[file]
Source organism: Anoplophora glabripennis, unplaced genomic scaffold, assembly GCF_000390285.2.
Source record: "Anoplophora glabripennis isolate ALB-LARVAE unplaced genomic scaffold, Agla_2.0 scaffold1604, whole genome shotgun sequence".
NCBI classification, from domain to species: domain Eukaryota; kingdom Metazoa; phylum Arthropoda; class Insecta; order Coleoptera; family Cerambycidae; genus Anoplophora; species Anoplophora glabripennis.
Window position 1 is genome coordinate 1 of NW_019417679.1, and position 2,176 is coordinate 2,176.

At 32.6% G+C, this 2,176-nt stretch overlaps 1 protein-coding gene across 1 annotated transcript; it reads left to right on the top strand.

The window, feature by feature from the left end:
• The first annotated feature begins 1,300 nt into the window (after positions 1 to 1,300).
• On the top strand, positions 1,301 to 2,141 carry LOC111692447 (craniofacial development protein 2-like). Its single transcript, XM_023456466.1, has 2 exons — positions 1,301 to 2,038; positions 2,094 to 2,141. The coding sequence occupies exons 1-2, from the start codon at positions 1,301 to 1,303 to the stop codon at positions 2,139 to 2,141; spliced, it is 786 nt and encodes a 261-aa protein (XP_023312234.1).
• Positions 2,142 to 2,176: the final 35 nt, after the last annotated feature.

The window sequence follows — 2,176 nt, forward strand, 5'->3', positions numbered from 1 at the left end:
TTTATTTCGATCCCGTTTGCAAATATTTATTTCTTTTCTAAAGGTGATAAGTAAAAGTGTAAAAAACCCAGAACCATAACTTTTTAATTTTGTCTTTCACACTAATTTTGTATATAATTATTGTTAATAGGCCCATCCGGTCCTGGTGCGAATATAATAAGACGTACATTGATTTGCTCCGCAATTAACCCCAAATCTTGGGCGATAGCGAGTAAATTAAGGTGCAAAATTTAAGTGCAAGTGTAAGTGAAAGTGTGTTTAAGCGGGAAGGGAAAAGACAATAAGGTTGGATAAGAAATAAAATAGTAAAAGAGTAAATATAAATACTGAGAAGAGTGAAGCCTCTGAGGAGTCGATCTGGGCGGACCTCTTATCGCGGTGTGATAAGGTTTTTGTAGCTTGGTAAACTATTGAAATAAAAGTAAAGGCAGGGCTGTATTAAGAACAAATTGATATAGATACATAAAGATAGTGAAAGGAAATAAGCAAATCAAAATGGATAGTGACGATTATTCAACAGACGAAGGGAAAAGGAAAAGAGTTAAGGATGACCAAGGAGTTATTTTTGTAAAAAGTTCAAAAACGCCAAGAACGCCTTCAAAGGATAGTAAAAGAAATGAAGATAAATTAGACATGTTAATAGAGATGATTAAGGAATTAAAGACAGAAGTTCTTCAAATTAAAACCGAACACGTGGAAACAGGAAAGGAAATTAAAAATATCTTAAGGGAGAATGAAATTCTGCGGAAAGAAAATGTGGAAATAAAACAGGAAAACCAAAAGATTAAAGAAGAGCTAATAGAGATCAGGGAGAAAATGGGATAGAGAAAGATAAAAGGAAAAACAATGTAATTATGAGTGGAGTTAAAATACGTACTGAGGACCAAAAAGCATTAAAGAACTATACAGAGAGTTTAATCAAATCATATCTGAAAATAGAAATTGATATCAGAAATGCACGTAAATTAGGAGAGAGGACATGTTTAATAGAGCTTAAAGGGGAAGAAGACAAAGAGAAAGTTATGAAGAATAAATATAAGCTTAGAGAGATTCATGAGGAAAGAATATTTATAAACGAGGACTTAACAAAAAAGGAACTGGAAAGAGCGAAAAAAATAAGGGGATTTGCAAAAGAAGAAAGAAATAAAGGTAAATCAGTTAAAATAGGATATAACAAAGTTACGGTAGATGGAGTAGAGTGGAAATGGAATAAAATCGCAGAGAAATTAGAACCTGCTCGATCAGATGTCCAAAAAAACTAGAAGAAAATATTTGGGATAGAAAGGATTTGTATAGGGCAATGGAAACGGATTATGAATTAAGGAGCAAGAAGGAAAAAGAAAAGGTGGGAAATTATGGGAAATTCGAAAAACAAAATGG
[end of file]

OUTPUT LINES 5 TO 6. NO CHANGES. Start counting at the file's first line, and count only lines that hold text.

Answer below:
At 32.6% G+C, this 2,176-nt stretch overlaps 1 protein-coding gene across 1 annotated transcript; it reads left to right on the top strand.

The window, feature by feature from the left end: